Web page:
How have you not noticed how every actual goddamn thing on the planet is farting? Because seriously. It's all I can smell down there. Farting. Rotting food. Turds. Babies. The list is endless. Why would you want to live in a world where you can't control what the air smells like?
  • Troll: Ms. Pennington changes the access codes to Bendix's stuff every time he's away.
  • Underestimating Badassery: The reason for the disastrous attack on the IO Science City. Skywatch had gotten contemptuous of humanity, and didn't think IO would be a threat. IO's Science City Zero has perimeter defense in the form of anti-aircraft bunker towers outfitted with anti-aircraft cannons, that have been jury-rigged and upgraded to fire bullets via electromagnetic acceleration. They're powered by nuclear reactors. IO's first shot sliced one of the ships in half, and by the time everything was over, only one Skywatch ship was still flying.
    • Slayton is so far gone that he's willing to attack anyone and everyone that he suspects is augmented, much like the random stranger that he steals a car from. It turns out that yes, the man in the car was an augmented person from Skywatch. And while he's been successful so far, the moment he comes across Midnighter and Apollo, he decides to stop and leave, considering that Apollo could've easily vaporized him with his heat vision.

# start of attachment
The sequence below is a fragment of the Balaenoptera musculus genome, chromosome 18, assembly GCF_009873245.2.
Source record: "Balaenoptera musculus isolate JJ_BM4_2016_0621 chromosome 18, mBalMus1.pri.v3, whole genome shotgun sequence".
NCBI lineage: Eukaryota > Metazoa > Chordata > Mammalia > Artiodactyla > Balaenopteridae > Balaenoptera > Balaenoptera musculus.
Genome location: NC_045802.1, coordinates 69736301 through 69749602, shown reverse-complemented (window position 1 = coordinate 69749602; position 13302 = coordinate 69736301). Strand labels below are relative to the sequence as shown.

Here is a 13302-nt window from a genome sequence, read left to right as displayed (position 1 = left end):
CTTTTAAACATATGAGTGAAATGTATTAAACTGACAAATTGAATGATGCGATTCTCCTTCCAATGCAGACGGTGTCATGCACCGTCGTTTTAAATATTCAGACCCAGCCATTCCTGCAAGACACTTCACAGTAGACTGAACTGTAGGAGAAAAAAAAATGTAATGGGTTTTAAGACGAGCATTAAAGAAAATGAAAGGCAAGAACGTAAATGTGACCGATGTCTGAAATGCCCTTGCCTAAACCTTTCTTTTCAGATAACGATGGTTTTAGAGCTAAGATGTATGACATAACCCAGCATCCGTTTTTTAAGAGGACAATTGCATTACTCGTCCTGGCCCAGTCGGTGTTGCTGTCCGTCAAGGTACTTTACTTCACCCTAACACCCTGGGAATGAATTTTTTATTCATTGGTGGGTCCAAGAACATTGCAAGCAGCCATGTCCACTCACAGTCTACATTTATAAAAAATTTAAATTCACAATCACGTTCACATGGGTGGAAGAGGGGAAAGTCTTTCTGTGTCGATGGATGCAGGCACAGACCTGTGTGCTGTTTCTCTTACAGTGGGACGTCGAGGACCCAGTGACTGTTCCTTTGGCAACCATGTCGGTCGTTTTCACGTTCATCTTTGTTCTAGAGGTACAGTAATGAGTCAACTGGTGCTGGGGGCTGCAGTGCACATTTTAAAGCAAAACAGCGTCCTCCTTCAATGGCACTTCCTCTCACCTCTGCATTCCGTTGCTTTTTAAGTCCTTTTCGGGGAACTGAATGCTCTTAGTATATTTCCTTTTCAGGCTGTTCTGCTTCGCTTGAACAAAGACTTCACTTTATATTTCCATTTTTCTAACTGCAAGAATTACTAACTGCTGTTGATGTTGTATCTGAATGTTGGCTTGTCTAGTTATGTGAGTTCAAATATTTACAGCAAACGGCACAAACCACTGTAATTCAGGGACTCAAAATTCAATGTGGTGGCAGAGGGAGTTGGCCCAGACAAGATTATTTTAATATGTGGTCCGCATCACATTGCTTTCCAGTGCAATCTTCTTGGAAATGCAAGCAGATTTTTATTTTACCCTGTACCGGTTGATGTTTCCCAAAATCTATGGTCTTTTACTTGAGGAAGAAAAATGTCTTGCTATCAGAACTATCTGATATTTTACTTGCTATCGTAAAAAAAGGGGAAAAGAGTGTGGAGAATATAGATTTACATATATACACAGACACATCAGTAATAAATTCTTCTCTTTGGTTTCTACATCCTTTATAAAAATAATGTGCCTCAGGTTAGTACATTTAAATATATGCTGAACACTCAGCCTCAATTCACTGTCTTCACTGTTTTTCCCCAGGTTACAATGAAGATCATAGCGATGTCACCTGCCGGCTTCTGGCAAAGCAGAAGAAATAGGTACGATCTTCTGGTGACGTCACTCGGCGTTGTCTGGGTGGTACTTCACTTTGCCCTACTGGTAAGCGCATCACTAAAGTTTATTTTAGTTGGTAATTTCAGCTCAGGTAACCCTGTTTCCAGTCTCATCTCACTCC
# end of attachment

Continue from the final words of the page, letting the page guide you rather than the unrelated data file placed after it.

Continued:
• Unreliable Expositor: Marlowe explains some of the hows and whys of himself to Angie, with both sides acknowledging he's clearly giving her the "easy reader" version. He soon after admits that part of this is sheer fear of Angie. It's later revealed that he left out the part where the Khera were on Earth to turn it into a slave camp, but he changed his mind and destroyed the ship to prevent this from happening.
  • The Un-Reveal: Over the course of the series, it turns out there were at least five people in the Khera expedition (Marlowe, Colt, Kenesha and Zannah). Exactly who number five was, and where they've gotten to, goes conspicuously unmentioned.
  • Unspoken Plan Guarantee: Jackyln King and her people outline their plan to hack Skywatch without getting caught. Naturally, it all goes horribly wrong when the Wild C.A.T. get involved at the exact same time.
  • Watching Rome Burn: John Lynch spends issue 24 watching the carnage of the superhumans attacking New York from his cabin, having a beer and laughing at everything.
  • Wham Line: An odd one, which is instantly recognisable to anyone familiar with Wildstorm lore, but is dropped casually mid-sentence, when John mentions he and the Expedition are from Khera.
  • Who Names Their Kid "Dude"?:
    • Kenesha rags Cole Cash for being called "Cole Cash".
    Kenesha: Your father named you Cole Cash. We're all trying to meet that bar for sheer wit.
    • John Lynch is horrified by Andrew Kwok naming one of his kids "Percival" (his wife had a thing for King Arthur, see...)
    "Percival". What the hell's wrong with you?
  • You Are Not Alone: A storekeeper tells Kenesha that the Mayor (Jack Hawksmoor) always conveniently shows up just when you'd think nothing matters anymore and asks if you're okay.
  • You Have Outlived Your Usefulness: The minute Michael quits I.O., they deny him medical aid, then send a hit squad to his apartment.